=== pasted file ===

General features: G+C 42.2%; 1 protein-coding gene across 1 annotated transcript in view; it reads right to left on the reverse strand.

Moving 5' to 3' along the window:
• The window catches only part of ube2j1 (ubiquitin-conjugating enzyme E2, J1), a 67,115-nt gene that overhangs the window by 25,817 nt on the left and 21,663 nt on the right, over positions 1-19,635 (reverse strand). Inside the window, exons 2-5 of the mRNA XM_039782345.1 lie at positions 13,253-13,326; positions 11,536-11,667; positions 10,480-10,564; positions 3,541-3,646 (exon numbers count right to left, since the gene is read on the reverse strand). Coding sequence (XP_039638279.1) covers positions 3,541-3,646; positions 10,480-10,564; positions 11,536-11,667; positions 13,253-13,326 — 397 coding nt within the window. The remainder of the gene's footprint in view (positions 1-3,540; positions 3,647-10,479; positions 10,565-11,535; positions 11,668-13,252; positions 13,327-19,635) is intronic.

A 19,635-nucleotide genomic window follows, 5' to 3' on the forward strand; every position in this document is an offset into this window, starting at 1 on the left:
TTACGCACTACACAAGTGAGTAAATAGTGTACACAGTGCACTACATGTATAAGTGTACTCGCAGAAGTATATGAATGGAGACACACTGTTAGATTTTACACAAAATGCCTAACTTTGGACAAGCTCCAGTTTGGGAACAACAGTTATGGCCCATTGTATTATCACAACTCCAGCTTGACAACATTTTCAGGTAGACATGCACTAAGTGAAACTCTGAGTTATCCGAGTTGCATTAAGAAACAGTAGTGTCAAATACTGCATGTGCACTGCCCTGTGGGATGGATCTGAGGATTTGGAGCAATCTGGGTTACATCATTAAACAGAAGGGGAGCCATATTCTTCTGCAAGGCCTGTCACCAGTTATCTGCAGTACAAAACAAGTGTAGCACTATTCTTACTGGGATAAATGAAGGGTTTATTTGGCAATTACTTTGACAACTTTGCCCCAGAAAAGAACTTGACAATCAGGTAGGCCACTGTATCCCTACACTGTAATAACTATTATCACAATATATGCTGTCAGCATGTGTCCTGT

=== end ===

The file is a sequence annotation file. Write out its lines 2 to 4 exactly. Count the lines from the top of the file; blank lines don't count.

Moving 5' to 3' along the window:
• The window catches only part of ube2j1 (ubiquitin-conjugating enzyme E2, J1), a 67,115-nt gene that overhangs the window by 25,817 nt on the left and 21,663 nt on the right, over positions 1-19,635 (reverse strand). Inside the window, exons 2-5 of the mRNA XM_039782345.1 lie at positions 13,253-13,326; positions 11,536-11,667; positions 10,480-10,564; positions 3,541-3,646 (exon numbers count right to left, since the gene is read on the reverse strand). Coding sequence (XP_039638279.1) covers positions 3,541-3,646; positions 10,480-10,564; positions 11,536-11,667; positions 13,253-13,326 — 397 coding nt within the window. The remainder of the gene's footprint in view (positions 1-3,540; positions 3,647-10,479; positions 10,565-11,535; positions 11,668-13,252; positions 13,327-19,635) is intronic.

A 19,635-nucleotide genomic window follows, 5' to 3' on the forward strand; every position in this document is an offset into this window, starting at 1 on the left: